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Abu Dhabi, UAEFriday 22 June 2018

Gul rules out running in Turkey's elections

Turkey’s former president Abdullah Gul says the country does not have 'a positive agenda'

Former Turkish President Abdullah Gul has ruled out running for the presidency in June, dousing fevered speculation he would challenge current President Recep Tayyip Erdoğan. Bulent Kilic / AFP 
Former Turkish President Abdullah Gul has ruled out running for the presidency in June, dousing fevered speculation he would challenge current President Recep Tayyip Erdoğan. Bulent Kilic / AFP 

Turkey’s former president Abdullah Gul has ruled out running in the country's upcoming elections.

Mr Gul ended weeks of speculations on Saturday that he might challenge his once close ally, President Recep Tayyib Erdgoan, in the June 24 presidential elections.

The former Turkish leader cited a lack of consensus among opposition parties over his candidacy as his reason for not running.

"It was a request by those who trust my political judgement," Mr Gul said in a press conference in Istanbul on Saturday. "I stated that if a consensus was reached and there was widespread demand from the people, then I would not shy away from doing my part."

He continued: "There is no longer the question of my candidacy."

The June elections will be Turkey's first since a successful referendum last April in which voters approved a move from a parliamentary system of governance to an executive presidency giving increased powers to the head of state.

Mr Erdogan called for early elections amid a worsening economic climate on April 19, with a view to securing his position in the expanded role.

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Although opposition leaders raised the prospect of Mr Gul running last week, there were concerns among some senior officials and politicians over his past ties with Mr Erdogan.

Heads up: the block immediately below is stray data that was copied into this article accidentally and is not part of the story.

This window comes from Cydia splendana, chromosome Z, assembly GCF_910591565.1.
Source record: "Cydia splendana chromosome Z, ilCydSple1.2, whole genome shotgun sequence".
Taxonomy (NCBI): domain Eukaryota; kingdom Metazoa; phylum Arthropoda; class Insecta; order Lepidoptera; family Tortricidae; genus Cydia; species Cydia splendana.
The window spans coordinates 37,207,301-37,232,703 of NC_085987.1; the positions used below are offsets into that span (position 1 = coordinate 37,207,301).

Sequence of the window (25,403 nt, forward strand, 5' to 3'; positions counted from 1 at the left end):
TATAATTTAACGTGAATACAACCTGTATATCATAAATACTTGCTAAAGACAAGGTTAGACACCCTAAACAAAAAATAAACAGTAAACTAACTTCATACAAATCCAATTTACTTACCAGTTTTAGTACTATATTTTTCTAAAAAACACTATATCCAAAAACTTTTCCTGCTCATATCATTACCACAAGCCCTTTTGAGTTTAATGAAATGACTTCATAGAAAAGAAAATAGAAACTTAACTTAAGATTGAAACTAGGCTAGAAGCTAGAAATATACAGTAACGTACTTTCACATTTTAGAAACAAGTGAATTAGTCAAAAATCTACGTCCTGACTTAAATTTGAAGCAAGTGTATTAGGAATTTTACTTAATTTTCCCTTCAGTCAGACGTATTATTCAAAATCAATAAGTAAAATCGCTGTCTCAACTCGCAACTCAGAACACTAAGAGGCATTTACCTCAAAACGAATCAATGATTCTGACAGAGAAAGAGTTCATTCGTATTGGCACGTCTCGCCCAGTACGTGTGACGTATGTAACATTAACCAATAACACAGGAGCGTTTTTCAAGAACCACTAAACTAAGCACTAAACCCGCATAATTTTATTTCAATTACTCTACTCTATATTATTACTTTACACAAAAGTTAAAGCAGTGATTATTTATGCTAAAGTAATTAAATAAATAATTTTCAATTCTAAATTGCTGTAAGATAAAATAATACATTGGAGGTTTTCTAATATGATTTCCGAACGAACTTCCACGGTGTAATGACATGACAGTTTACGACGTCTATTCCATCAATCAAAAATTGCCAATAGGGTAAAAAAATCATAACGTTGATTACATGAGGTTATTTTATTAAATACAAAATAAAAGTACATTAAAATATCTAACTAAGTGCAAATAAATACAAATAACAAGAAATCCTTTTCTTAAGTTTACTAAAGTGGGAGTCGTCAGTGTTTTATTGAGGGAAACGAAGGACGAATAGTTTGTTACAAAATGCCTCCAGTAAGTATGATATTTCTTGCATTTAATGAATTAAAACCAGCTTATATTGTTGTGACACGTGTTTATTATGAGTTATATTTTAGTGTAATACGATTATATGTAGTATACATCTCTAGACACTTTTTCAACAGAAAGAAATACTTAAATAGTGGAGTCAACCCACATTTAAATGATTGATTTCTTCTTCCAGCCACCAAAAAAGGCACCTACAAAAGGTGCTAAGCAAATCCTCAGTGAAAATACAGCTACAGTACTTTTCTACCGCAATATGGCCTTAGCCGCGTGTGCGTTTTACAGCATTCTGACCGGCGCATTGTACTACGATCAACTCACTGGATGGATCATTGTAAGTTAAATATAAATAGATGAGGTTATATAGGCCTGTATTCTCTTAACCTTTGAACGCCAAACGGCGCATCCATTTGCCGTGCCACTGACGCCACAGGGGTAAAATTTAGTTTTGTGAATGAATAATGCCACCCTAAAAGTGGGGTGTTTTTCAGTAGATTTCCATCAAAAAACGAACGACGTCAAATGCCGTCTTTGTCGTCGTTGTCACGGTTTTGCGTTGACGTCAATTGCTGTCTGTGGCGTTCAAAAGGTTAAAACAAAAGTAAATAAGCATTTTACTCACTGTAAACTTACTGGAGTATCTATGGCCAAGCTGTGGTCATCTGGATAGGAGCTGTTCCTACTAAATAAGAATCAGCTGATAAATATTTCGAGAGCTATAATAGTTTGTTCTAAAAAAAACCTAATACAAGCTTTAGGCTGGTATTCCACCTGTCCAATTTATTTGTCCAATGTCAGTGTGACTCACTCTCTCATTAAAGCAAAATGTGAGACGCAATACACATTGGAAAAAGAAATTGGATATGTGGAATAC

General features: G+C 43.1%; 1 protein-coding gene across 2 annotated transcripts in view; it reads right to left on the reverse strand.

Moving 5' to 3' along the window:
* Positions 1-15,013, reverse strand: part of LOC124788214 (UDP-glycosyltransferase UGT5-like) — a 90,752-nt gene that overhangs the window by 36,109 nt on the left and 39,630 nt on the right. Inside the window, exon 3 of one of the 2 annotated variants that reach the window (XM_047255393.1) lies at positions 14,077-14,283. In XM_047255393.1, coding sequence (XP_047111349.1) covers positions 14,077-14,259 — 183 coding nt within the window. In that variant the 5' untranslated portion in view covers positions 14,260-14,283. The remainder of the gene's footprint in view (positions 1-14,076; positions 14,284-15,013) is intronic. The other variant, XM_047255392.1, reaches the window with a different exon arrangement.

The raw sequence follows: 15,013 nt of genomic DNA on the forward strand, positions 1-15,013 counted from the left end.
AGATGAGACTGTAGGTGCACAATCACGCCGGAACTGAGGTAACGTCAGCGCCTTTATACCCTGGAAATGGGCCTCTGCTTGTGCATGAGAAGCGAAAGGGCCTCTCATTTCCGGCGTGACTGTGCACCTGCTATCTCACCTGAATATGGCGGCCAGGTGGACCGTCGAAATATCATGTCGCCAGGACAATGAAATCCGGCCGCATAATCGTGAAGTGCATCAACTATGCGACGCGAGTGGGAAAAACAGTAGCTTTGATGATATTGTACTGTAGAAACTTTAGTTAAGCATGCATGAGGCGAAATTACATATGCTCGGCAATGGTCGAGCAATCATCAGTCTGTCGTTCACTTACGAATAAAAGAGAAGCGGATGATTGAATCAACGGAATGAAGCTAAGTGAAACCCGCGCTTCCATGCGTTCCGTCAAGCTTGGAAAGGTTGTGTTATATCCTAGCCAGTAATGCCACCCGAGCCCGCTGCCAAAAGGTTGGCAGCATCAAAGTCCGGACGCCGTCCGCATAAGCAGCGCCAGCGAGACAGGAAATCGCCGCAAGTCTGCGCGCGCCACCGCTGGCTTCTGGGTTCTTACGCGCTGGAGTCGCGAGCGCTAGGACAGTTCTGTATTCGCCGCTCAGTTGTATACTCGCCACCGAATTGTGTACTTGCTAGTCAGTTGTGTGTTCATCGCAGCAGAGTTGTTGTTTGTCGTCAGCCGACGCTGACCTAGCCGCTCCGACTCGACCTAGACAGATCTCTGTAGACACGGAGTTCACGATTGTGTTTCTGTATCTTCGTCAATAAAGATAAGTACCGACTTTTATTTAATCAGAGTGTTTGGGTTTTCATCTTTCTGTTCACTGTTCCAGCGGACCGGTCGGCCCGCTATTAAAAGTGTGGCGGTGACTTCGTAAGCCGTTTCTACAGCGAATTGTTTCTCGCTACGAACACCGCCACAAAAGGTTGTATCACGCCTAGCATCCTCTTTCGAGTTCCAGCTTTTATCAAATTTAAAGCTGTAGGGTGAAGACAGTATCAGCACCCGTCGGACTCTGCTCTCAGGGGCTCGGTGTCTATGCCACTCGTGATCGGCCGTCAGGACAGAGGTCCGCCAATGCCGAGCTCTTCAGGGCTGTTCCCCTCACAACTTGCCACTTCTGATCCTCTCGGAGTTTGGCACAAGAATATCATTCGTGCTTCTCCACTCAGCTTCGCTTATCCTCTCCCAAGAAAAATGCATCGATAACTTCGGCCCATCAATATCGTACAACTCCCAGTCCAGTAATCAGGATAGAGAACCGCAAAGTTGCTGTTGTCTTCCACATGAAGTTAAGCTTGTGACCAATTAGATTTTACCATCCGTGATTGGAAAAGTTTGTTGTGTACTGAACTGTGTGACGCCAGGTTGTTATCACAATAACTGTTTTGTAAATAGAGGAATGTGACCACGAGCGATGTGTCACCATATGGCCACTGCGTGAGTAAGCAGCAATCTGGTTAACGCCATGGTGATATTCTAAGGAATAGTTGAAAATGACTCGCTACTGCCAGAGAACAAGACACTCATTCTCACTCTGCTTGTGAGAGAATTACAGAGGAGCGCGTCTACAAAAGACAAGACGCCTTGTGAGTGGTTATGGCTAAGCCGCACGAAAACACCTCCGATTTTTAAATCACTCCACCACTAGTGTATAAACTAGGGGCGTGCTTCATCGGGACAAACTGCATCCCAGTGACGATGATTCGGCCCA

Mr Gul said the leader of the conservative Saadet (Felicity) Party Temel Karamollaoglu had independently sought to rally supporters behind the former head of state.

The former president was critical of the political and social climate in Turkey as he described "big difficulties" the country faced domestically and internationally, though he avoided mentioning President Erdogan by name.

"We are too busy with reciprocal personal attacks and political manoeuvring rather than what is good for Turkey," Mr Gul said. "Turkey unfortunately does not have a positive agenda. In this environment, we are heading for elections."

The outcome was "no surprise", according to Turkey expert Ziya Meral. "There was a lot of hope among opposition voters about his candidacy," Mr Meral told the National. "He is the only known political figure that could get votes from all segments of Turkey’s highly polarised society. However, his decision is not surprising; he has always preferred playing safe and not committing unless he knows all major opposition groups would back him."

Mr Gul, a former prime minister and founding member of Mr Erdogan’s Justice and Development Party (AKP), served as president from 2007 to 2014.

The presidential and parliamentary elections will take place under a state of emergency that has been in place since an attempted coup in July 2016. It was extended by parliament for another three months on April 18th.

Mr Erdogan cited economic challenges and the war in Syria as reasons why Turkey must switch quickly to the powerful executive president. “In a period when developments in Syria accelerated and we have to take very important decisions, from macroeconomic equilibrium to large investments, the election issue should be removed from the agenda as soon as possible,” he told a news conference on April 18.

The government had earlier denied reports it would call early elections, which were not due until November 2019.